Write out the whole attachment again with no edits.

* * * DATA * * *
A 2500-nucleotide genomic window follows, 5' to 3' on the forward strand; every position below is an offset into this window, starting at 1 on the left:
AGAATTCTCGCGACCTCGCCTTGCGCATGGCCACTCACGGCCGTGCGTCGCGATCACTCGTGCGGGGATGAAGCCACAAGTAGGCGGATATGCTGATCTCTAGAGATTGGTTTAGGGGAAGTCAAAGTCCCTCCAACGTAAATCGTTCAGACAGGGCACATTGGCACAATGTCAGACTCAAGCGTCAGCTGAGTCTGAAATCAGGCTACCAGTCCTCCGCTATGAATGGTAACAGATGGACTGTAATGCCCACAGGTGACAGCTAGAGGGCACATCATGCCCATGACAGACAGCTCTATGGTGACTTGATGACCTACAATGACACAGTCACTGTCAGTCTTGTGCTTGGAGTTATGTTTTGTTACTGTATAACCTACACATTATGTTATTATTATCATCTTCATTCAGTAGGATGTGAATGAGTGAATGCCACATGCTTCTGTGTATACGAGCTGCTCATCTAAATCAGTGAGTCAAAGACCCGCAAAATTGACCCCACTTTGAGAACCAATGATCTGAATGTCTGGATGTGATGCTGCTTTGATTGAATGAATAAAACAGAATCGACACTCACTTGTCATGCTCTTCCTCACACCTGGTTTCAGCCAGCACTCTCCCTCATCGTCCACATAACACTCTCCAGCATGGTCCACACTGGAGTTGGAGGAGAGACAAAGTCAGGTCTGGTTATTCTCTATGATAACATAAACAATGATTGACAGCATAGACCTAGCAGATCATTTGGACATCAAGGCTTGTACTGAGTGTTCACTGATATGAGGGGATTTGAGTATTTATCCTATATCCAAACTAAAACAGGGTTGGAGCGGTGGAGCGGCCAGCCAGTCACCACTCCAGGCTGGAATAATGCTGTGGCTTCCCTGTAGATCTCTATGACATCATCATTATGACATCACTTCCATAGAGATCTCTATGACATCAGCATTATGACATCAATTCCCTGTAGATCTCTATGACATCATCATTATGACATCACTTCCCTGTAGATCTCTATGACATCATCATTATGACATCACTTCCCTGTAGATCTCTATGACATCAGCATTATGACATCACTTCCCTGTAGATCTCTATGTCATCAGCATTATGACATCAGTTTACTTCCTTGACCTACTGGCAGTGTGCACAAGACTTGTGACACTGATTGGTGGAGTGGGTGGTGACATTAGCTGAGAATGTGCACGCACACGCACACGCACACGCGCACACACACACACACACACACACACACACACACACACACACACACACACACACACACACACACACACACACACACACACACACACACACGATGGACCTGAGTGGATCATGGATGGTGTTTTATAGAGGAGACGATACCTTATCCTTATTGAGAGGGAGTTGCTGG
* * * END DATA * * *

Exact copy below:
A 2500-nucleotide genomic window follows, 5' to 3' on the forward strand; every position below is an offset into this window, starting at 1 on the left:
AGAATTCTCGCGACCTCGCCTTGCGCATGGCCACTCACGGCCGTGCGTCGCGATCACTCGTGCGGGGATGAAGCCACAAGTAGGCGGATATGCTGATCTCTAGAGATTGGTTTAGGGGAAGTCAAAGTCCCTCCAACGTAAATCGTTCAGACAGGGCACATTGGCACAATGTCAGACTCAAGCGTCAGCTGAGTCTGAAATCAGGCTACCAGTCCTCCGCTATGAATGGTAACAGATGGACTGTAATGCCCACAGGTGACAGCTAGAGGGCACATCATGCCCATGACAGACAGCTCTATGGTGACTTGATGACCTACAATGACACAGTCACTGTCAGTCTTGTGCTTGGAGTTATGTTTTGTTACTGTATAACCTACACATTATGTTATTATTATCATCTTCATTCAGTAGGATGTGAATGAGTGAATGCCACATGCTTCTGTGTATACGAGCTGCTCATCTAAATCAGTGAGTCAAAGACCCGCAAAATTGACCCCACTTTGAGAACCAATGATCTGAATGTCTGGATGTGATGCTGCTTTGATTGAATGAATAAAACAGAATCGACACTCACTTGTCATGCTCTTCCTCACACCTGGTTTCAGCCAGCACTCTCCCTCATCGTCCACATAACACTCTCCAGCATGGTCCACACTGGAGTTGGAGGAGAGACAAAGTCAGGTCTGGTTATTCTCTATGATAACATAAACAATGATTGACAGCATAGACCTAGCAGATCATTTGGACATCAAGGCTTGTACTGAGTGTTCACTGATATGAGGGGATTTGAGTATTTATCCTATATCCAAACTAAAACAGGGTTGGAGCGGTGGAGCGGCCAGCCAGTCACCACTCCAGGCTGGAATAATGCTGTGGCTTCCCTGTAGATCTCTATGACATCATCATTATGACATCACTTCCATAGAGATCTCTATGACATCAGCATTATGACATCAATTCCCTGTAGATCTCTATGACATCATCATTATGACATCACTTCCCTGTAGATCTCTATGACATCATCATTATGACATCACTTCCCTGTAGATCTCTATGACATCAGCATTATGACATCACTTCCCTGTAGATCTCTATGTCATCAGCATTATGACATCAGTTTACTTCCTTGACCTACTGGCAGTGTGCACAAGACTTGTGACACTGATTGGTGGAGTGGGTGGTGACATTAGCTGAGAATGTGCACGCACACGCACACGCACACGCGCACACACACACACACACACACACACACACACACACACACACACACACACACACACACACACACACACACACACACACACACACACACACGATGGACCTGAGTGGATCATGGATGGTGTTTTATAGAGGAGACGATACCTTATCCTTATTGAGAGGGAGTTGCTGG